Wednesday, April 27, 2011

End of Winter Root Roast

Winter is everlasting. Those pink buds on the apple tree? Still closed up, tight little buds facing each 30 degree night and saying no way is it time to bloom. The rain has been endless. The farmers describe their days as pacing and restless, they need to plant, want to plant, but in this driving rain it is muddy and impossible to proceed. They tend to the seedlings in the green house and hope they do not become to root bound as the rain pounds on and on.
For the market customer this means...more carrots, more parsnips, more potatoes, more winter fair. Punctuated here and there by tender greenhouse greens, arugula, micro greens, confetti's of baby lettuces. And ramps, wild and plentiful ramps.
And out of no where, Craig invents and new, spectacular dish from the very, very familiar, and loved, parsnip. How does he do it? Is it the fact of spring, however suppressed by this rain and cold, driving him to newness and invention? We ate this one with our fingers, straight from the plate, all of us noticing that in the spring light the parsnips look so white. In the candlelight of winter they appear so golden. Parsley root is new to us. We found it at Wegmans. Craig, ever resourceful, thought parsley, plus root, looked like a better deal than just buying a bunch of parsley. Turns out, it is delicious. We like it grated raw in a carrot salad, or roasted, as it is here. And the scallions, as big and juicy as you can find, are essential to this recipe.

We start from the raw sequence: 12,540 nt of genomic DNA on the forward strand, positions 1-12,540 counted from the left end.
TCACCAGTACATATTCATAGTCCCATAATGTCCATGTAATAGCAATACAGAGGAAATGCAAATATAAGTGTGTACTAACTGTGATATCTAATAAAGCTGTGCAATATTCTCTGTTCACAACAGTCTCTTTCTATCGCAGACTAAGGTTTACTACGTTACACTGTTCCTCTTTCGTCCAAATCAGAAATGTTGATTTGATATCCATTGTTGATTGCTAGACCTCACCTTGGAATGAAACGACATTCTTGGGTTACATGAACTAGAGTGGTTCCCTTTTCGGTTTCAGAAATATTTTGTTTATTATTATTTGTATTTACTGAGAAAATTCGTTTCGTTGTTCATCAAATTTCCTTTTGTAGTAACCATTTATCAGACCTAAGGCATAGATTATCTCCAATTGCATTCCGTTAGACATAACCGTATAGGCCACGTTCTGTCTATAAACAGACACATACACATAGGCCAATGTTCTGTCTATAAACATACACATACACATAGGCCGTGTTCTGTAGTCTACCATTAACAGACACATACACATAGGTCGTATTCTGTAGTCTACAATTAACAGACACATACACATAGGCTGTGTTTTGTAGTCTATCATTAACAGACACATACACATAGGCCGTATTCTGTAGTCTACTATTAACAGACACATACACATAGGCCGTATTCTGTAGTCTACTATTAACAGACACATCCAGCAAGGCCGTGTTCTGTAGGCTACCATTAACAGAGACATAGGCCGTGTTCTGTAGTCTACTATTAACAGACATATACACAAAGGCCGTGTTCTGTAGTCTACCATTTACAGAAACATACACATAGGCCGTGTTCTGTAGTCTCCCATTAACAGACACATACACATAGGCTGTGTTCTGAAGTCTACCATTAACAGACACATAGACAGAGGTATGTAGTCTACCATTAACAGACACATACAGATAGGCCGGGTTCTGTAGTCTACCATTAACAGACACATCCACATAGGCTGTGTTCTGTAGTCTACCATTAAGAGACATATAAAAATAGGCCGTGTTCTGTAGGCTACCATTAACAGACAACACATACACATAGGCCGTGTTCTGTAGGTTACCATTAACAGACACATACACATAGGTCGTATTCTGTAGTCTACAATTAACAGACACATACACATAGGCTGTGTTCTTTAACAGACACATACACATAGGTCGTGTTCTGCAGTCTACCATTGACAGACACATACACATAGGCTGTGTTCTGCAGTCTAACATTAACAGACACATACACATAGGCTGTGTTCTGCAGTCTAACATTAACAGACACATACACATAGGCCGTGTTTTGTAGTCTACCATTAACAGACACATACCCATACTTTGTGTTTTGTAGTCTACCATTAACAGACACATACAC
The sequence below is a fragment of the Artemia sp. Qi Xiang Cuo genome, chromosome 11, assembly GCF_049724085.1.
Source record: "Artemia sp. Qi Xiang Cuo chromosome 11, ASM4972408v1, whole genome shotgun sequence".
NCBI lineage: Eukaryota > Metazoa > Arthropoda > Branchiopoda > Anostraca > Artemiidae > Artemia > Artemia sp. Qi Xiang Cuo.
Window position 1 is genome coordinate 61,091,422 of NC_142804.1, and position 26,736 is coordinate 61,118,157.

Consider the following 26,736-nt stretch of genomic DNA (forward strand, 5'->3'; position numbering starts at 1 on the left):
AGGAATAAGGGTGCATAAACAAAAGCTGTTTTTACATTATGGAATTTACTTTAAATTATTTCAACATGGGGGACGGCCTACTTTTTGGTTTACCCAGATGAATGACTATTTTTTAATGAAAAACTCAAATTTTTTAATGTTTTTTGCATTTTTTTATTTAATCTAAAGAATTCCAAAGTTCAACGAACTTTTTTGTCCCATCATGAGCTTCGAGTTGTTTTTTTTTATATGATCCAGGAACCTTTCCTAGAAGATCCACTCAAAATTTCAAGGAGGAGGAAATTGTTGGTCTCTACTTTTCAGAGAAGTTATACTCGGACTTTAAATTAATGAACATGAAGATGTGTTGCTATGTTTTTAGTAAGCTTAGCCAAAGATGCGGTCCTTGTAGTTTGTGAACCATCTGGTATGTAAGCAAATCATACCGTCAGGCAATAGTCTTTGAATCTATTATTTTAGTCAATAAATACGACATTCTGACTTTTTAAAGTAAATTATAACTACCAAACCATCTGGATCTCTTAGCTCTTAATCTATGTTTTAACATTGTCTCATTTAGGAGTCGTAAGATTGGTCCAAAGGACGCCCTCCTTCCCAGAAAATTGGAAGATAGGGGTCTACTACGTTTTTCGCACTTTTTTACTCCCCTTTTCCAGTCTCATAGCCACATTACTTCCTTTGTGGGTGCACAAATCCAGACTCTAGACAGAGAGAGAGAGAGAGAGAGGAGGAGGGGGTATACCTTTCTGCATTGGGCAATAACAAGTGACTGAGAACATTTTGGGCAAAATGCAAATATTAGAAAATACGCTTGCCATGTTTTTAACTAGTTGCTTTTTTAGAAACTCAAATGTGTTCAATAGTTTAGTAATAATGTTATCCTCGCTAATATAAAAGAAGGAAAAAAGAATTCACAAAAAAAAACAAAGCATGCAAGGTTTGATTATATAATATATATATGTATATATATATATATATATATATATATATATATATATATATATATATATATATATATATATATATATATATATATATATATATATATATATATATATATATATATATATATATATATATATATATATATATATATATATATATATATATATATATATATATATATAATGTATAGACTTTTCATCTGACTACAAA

What you'll need:
Some parsnips and parsley root peeled and split into relatively equal pieces.
Some large scallions.
Salt, pepper and olive oil.

Pre-heat oven to 250 degrees.
Cut the white part from the scallions and finely sliver the green part.
Put the prepped scallion whites, parsnips and parsley root in a large bowl. Splash in a tiny bit of olive oil, salt and pepper to taste and gently mix with your hands to coat.
Spread out on a heavy baking sheet, roasting pan or a skillet and put in oven and roast until tender and kind of crispy at the edges.
Sprinkle with a little greenery and serve. This photo has ramp greens, the beautiful leaf from above the bulb. Parsley or scallion greens would be great too.

1 comment:

  1. Maybe I can get my peoples to like them like this!!